I prefer to use the words "probably impossible," because one never really knows for sure in our rapidly advancing world what is possible and what is impossible. New technologies quite often bring with them new possibilities that were once thought to be only fairy tales or science fiction.

Each of us has 5 senses. They are: sight, sound, touch, taste, and smell. If you think about it, It is possible to control each of these artificially. A computer monitor can control what you see. Speakers can control what you hear. Special gloves or even a suit could control what you feel. Some sort of feeding machine could control what we taste. A machine equipped with different fragrances could control what we smell. With all our senses being controlled artificially, it might be hard to tell the difference in what was "real" and what was not real. One might also even ask, what is real anyway? Ok before we get too deep in thought, let's look more at just trying to control sight and sound. I'm not ready to be hooked up to a feeding machine just yet! :-)

There are many virtual reality worlds online. In some of these worlds people can interact with each other, while in others they can't. In the interactive "virtual" worlds people chat, move about, travel to different places, attend different events, and many other things much like they do in the "real" world.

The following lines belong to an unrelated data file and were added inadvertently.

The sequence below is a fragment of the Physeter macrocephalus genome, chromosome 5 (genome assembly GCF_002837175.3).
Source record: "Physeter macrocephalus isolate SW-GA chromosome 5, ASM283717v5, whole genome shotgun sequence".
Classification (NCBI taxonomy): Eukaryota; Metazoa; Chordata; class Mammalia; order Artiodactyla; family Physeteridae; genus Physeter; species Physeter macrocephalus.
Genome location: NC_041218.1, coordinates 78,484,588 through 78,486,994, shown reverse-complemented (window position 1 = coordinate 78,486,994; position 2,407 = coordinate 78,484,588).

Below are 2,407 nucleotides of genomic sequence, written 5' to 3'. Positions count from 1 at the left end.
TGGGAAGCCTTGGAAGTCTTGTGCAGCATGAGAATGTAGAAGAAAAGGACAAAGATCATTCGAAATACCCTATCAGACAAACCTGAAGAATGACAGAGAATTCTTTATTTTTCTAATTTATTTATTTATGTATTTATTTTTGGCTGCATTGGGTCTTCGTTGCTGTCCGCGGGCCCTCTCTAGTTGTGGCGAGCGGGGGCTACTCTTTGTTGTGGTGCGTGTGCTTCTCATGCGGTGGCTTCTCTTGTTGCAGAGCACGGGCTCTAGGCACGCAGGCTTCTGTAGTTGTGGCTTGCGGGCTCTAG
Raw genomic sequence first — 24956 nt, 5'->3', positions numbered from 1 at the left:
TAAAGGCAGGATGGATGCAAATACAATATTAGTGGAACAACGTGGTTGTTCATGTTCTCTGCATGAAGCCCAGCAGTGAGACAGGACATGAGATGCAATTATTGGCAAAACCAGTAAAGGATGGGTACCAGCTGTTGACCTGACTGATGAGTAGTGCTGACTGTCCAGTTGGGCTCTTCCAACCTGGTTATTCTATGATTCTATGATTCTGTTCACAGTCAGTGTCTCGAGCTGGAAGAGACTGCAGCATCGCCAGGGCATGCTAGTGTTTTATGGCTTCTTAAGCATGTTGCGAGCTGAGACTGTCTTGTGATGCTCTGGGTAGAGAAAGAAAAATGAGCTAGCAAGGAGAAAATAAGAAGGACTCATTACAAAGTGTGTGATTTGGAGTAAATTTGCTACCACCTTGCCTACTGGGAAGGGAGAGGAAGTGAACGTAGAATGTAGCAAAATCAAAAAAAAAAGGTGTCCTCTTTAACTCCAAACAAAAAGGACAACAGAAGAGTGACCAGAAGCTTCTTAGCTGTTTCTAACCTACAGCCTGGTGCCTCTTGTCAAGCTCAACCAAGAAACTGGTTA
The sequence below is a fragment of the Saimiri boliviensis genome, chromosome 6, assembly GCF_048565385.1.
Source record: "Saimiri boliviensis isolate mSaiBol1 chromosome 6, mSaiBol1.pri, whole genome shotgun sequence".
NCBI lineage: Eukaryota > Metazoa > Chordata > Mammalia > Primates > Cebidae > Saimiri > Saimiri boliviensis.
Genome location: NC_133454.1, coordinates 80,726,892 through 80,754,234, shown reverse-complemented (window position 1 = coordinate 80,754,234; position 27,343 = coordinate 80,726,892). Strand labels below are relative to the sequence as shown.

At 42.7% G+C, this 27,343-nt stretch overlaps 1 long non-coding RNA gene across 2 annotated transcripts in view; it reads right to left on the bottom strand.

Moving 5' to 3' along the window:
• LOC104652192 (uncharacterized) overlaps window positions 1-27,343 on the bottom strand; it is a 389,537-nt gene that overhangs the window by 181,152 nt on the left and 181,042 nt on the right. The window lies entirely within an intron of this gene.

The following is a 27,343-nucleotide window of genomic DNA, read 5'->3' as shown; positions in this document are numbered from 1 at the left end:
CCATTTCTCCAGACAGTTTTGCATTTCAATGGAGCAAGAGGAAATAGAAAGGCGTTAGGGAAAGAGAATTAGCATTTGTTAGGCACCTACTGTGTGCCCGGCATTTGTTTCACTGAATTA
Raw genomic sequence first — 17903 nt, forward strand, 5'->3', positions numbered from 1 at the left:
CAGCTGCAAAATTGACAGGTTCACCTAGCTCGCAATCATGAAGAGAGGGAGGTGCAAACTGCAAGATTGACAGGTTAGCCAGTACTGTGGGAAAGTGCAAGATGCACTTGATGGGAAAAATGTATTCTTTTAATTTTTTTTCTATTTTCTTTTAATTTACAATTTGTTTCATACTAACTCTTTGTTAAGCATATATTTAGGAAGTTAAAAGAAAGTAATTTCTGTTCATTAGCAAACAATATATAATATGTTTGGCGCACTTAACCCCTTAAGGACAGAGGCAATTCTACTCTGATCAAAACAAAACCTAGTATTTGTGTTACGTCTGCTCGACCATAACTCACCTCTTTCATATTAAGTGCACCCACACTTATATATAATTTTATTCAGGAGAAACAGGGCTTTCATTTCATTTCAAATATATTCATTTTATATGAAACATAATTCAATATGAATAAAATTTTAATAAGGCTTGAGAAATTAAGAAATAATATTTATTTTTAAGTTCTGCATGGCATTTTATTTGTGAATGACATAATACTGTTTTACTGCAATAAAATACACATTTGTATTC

Some of these virtual worlds are so realistic that people have been known to get too caught up in them and almost completely forget the "real" world! They may go days with very little food or sleep, spending every moment they are awake in their virtual environment. The longer they permit themselves to do this, the worse it affects them mentally. You don't want that to happen to you! Keep that in mind!

You will probably need to be 13 or older to join most virtual communities, so make sure you check that out before you try to join. Most virtual worlds will require either a plug-in or a special program in order to view the world. For each of the links below, I have listed what will be needed in order to view the VR world. For viewing VRML, I would suggest the Cortona VRML Plug-in, which is a free download.

It may take you a few minutes to get used to moving around in the VRML worlds. You may want to right click your mouse on the screen and change the speed setting to fast or fastest. You might also want to turn on the "Headlight" control in some of the worlds. Take a few moments to experiment with the controls. Try clicking on different objects in the worlds.

Everyone can view the VRML worlds included in the links below, because they are not interactive like the others. The other VR worlds will require installing a separate program. You should also spend some time getting used to using the controls and moving around in those worlds as well.